From no-hopers in ’99, Notts became promotion contenders in 2000 and were still in with a decent chance of going up when they travelled to Gloucestershire for their final game of the season. Although their placing of seventh out of nine in the Second Division was only one place better than 1999, it belies just how close they came to making the jump to the top flight.
Promotion was ultimately missed by just 12 points and it illustrated how much difference could have resulted had the players been allowed to capitalise on the winning positions they set up away to Essex, Warwickshire, Worcestershire and Sussex rather than sit forlornly watching the rain fall from their dressing room.
Certainly considered a transition year, many personnel were brought in and many were on their way out. Graeme Archer, Richard Bates and Matthew Dowman had all left, alongside overseas star Vasbert Drakes, and the retirement of Kevin Evans and Tim Robinson was also a blow to the club. Clive Rice brought in left-handed opener Darren Bicknell from Surrey and ex England middle order batsman John Morris. David Millns and Andrew Harris were brought in from Leicestershire and Derbyshire respectively in order to beef up the seam attack. Nottinghamshire then signed their overseas player in Pakistani test star Shoaib Akhtar, the world’s fastest bowler. Many thought the club had pulled off a major coup, however, it subsequently emerged the 24-year-old put his body through such contortions to deliver the ball at upwards of 95mph that his rib actually impacted on his pelvis. By June it was apparent he would never be fit enough to play for Notts and his contract was cancelled in June.
Consequently Rice signed the impressive Paul Reiffel, the Victoria skipper, who averaged at 68.75 in his eight Championship innings. His bowling was just as influential, taking 21 wickets, averaging 2.5 runs an over and he did not bowl a single wide.
The zonal games started in mid-April, and Rice would say there was no excuse for losing so easily to Lancashire, Derbyshire and Yorkshire. The only game Notts looked like winning was against Durham at Trent Bridge, coming down to the last ball. Franks faced it, needing two runs to win. He missed and was bowled, sending Nottinghamshire to another loss. Ten days later, however, Notts and Franks would have their revenge in their first NCL game. Again the match came down to the last ball and Franks, once again faced needing two runs from one ball. Incredibly he missed, but he scampered a bye and with the ball also adjudged to be a wide the Outlaws had won. This win set the tone for the rest of the Outlaw’s season in the NCL; they went on to win 11 of their 16 matches in the competition to secure promotion to the first division.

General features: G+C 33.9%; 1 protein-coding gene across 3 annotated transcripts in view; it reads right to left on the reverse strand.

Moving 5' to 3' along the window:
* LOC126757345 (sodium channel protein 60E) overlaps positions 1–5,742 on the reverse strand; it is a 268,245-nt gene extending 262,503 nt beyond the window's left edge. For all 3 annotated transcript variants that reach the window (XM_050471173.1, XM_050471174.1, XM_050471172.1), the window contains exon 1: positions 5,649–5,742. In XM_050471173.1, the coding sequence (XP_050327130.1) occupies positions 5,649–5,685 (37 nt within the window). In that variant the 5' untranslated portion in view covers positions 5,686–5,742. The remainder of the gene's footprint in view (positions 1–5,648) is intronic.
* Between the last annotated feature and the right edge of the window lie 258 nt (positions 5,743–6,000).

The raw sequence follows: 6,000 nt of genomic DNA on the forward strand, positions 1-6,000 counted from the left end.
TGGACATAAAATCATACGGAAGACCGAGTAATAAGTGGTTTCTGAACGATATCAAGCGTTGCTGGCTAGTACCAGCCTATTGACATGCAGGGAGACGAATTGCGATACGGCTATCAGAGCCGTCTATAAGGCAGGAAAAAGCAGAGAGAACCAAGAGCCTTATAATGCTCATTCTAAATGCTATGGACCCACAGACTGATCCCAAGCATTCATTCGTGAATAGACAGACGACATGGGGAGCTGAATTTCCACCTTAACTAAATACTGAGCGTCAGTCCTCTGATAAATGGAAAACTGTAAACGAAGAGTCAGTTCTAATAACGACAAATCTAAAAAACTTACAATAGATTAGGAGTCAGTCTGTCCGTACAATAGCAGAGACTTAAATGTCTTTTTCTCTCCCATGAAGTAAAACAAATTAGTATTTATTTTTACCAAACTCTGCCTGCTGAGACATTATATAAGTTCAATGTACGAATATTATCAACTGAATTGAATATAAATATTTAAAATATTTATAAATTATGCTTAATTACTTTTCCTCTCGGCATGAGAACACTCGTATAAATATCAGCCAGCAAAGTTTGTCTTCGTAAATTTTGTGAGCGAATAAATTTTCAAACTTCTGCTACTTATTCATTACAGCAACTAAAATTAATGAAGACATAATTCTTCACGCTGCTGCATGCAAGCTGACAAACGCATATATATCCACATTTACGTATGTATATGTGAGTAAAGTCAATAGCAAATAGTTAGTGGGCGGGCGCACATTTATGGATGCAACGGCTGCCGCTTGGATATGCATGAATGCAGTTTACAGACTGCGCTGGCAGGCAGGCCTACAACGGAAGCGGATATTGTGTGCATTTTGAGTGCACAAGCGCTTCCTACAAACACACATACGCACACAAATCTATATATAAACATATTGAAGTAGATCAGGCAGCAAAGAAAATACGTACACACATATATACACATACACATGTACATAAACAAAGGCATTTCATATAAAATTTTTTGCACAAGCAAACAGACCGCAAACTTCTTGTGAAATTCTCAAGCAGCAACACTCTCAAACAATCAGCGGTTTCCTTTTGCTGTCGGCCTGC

Promotion was sealed in a home win over Glamorgan. Fittingly, victory came from the final ball when Matthew Maynard failed to hit the boundary required and prompted a joyous pitch invasion the like usually reserved for finals at Lord’s. Paul Johnson was the hero, coming good with 62 at more than a run a ball at the end of an injury-ravaged season. Another star of this campaign was Usman Afzaal, whose remarkable form would earn him a place on the England ‘A’ tour of the West Indies alongside teammates Chris Read and Paul Franks.
The popular 23-year-old was in terrible form at the start of the season, averaging only 9.2 from seven innings, including three ducks. Afzaal’s turnaround in form started with a stunning 151* against Worcestershire and the bowling of Glenn McGrath, one of the best fast bowlers in the world. After that he averaged at a superb 63.25, smashing two centuries, four 50’s and passing 1000 runs for the first time in his career.
Overall the season was extremely promising. Promotion in the NCL was extremely well received and Nottinghamshire were unlucky not to be promoted in the Championship also. An improvement upon the 1999 season was required and that was exactly what we got.
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